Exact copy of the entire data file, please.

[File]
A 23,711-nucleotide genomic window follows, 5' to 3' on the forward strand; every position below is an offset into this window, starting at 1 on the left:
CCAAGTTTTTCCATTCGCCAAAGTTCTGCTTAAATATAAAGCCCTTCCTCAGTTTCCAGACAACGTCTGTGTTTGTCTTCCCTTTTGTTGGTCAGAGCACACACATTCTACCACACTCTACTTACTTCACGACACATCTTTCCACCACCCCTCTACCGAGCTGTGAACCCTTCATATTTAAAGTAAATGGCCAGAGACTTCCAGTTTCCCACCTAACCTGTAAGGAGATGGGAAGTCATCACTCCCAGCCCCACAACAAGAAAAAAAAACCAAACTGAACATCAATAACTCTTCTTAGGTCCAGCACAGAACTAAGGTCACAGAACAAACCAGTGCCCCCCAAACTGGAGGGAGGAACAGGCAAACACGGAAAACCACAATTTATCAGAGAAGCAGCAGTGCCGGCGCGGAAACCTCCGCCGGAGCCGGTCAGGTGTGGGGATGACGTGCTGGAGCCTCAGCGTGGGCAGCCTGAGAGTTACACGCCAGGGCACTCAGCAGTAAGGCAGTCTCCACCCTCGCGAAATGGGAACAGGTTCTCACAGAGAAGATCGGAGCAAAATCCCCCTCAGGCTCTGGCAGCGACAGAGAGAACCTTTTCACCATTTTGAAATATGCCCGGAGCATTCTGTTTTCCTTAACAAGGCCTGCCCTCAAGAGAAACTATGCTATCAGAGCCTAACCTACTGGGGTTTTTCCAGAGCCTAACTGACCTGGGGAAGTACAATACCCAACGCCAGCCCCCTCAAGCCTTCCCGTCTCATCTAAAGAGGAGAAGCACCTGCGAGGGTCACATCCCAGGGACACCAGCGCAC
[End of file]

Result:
A 23,711-nucleotide genomic window follows, 5' to 3' on the forward strand; every position below is an offset into this window, starting at 1 on the left:
CCAAGTTTTTCCATTCGCCAAAGTTCTGCTTAAATATAAAGCCCTTCCTCAGTTTCCAGACAACGTCTGTGTTTGTCTTCCCTTTTGTTGGTCAGAGCACACACATTCTACCACACTCTACTTACTTCACGACACATCTTTCCACCACCCCTCTACCGAGCTGTGAACCCTTCATATTTAAAGTAAATGGCCAGAGACTTCCAGTTTCCCACCTAACCTGTAAGGAGATGGGAAGTCATCACTCCCAGCCCCACAACAAGAAAAAAAAACCAAACTGAACATCAATAACTCTTCTTAGGTCCAGCACAGAACTAAGGTCACAGAACAAACCAGTGCCCCCCAAACTGGAGGGAGGAACAGGCAAACACGGAAAACCACAATTTATCAGAGAAGCAGCAGTGCCGGCGCGGAAACCTCCGCCGGAGCCGGTCAGGTGTGGGGATGACGTGCTGGAGCCTCAGCGTGGGCAGCCTGAGAGTTACACGCCAGGGCACTCAGCAGTAAGGCAGTCTCCACCCTCGCGAAATGGGAACAGGTTCTCACAGAGAAGATCGGAGCAAAATCCCCCTCAGGCTCTGGCAGCGACAGAGAGAACCTTTTCACCATTTTGAAATATGCCCGGAGCATTCTGTTTTCCTTAACAAGGCCTGCCCTCAAGAGAAACTATGCTATCAGAGCCTAACCTACTGGGGTTTTTCCAGAGCCTAACTGACCTGGGGAAGTACAATACCCAACGCCAGCCCCCTCAAGCCTTCCCGTCTCATCTAAAGAGGAGAAGCACCTGCGAGGGTCACATCCCAGGGACACCAGCGCAC